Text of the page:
6. 1 point
    Wow, they are very pretty! yeah, that makes sense. I can relate to getting a little lazy once everything's going well
  7. 1 point
  8. 1 point
    Yes, the species Orin talks about in his book is vittata. True H.histrio look very different from H.vittata, here's an image of a true H.histrio adult: https://www.inaturalist.org/observations/21047336 Basically the most sought after roaches are new additions to the hobby, ones that are very difficult to breed long term, and ones that take forever to grow and have limited litter sizes. Also the prettier or more unique the roach, the more sought after it is. Thing is, people are more likely to forget about taking care of species that seem to be doing well for them, and Ectobiids tend to do well for people when they are being treated like royalty... Once a colony is established, that's when people get more lax and slip up, and while most roaches can take a few slip ups, most Ectobiids can not...
  9. 1 point
    ahh, so what Orin references in his books is Vittata? aka, Clown Roaches? Interesting. I was curious if things had changed much since the book's release. Are there more info on Histrio so that I can understand the differences? If there's a resource explaining which roaches are the most sought after/rare, that'd be a really interesting topic! I have learned about so many new and rare roaches these past few days, it really interests me. Also, yeah the points about forgetfulness killing a lot of cultures makes sense. I know I'm forgetful for the couple of small species I have. I'd hope that people who knowly have a rare species would take extra care with them, but I suppose we all have our days? lol
  10. 1 point
    Yeah, they are a relatively new arrival to the hobby, and an obscure one at that. Yes, much like BDFBs and some other Tenebrionids, I believe the waxy coating aids in preventing dehydration, since they come from a very arid habitat.
  11. 1 point
    neat! I never heard of these, it's very interesting that they produce a waxy substance to keep them from dehydrating much like a blue death feigning beetle I assume?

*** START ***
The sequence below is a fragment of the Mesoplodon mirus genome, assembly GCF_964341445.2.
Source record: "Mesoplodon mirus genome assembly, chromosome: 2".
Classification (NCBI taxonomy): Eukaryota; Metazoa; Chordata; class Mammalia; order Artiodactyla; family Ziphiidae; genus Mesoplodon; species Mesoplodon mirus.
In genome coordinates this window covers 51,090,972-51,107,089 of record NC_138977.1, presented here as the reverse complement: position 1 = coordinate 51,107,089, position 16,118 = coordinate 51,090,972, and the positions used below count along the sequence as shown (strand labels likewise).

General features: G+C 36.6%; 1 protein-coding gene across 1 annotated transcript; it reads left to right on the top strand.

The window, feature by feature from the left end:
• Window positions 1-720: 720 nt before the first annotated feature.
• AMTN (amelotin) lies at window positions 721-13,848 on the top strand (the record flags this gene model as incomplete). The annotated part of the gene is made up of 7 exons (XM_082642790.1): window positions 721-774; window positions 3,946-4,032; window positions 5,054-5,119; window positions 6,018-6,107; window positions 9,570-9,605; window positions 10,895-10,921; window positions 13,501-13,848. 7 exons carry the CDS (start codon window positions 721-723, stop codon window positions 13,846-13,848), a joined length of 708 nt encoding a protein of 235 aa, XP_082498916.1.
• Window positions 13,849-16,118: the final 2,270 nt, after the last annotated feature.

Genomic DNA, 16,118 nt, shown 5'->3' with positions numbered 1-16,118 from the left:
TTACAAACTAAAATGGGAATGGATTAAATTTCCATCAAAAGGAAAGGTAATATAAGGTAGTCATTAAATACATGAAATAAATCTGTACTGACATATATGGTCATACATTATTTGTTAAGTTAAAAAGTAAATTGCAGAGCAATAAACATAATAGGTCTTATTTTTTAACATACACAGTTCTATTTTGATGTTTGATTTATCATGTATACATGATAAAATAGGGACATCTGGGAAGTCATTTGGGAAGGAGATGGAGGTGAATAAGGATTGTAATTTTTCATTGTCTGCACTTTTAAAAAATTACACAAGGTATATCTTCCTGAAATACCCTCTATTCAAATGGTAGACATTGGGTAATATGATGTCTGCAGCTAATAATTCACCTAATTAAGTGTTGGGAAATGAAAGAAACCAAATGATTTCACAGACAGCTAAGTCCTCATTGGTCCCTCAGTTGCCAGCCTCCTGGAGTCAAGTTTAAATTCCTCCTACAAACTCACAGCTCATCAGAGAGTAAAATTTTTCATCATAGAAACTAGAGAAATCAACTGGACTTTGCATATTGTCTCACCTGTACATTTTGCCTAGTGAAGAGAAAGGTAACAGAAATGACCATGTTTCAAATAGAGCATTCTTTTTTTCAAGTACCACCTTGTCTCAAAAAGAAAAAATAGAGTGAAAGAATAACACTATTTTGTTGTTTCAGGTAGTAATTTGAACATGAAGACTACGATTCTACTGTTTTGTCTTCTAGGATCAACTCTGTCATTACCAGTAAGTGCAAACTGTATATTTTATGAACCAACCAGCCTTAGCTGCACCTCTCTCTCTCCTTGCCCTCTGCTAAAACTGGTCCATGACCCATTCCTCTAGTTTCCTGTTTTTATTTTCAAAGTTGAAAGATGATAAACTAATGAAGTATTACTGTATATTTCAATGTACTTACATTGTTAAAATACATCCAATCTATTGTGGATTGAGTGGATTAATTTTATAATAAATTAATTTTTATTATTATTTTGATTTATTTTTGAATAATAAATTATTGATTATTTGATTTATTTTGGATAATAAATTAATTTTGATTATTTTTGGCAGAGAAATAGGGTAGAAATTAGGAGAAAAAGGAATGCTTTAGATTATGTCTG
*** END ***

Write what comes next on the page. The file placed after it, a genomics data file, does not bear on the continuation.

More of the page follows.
12. 1 point
    I've only successfully trapped hissers so I don't know if this will work, but I've set out favorite foods (i.e. fruit) on top of egg crates and caught escapees. They come for the food and stay for the egg crates, so I think you're onto something with the paper towels. Looking forward to see if you can get enough to start a colony!
  13. 1 point
    Lats4life said: Just wait @ Panch-Laura. Your turn is coming. #upwithlats Arthur Aeluropoda said: @SirUblaberus, I won't be traded. My human has a soft spot for majors. But good news. That little guy is gone. Sold to the highest bidder. Plenty more to take his place though, and they're eating all the corn on the cob before I can get to it. Nothing but carrots this week. #roachworldproblems ChopardiParty said: Is anyone else loving these temps!? My human brought me and the fam out of the bug room for some natural 85° fresh air. Nymphs are out playing. Finally get some peace and quiet! #freshair #hightemps #itsaparty #datenight
  14. 1 point
    One of my males matured!
  15. 1 point
    I separated a first highly yellow female, unfortunately, I do not have a yellow male yet, but I hope there will be other yellows in the future. But offspring from this yellow female would be a first success, too. By the way, not every of my few yellow specimen is colored in such a bright yellow. Some only have yellow sprinkles or their green is a bit yellowish. Here a foto of the very yellow female:
  16. 1 point
    I offer a few damp areas and a few dryer areas in the enclosure.
  17. 1 point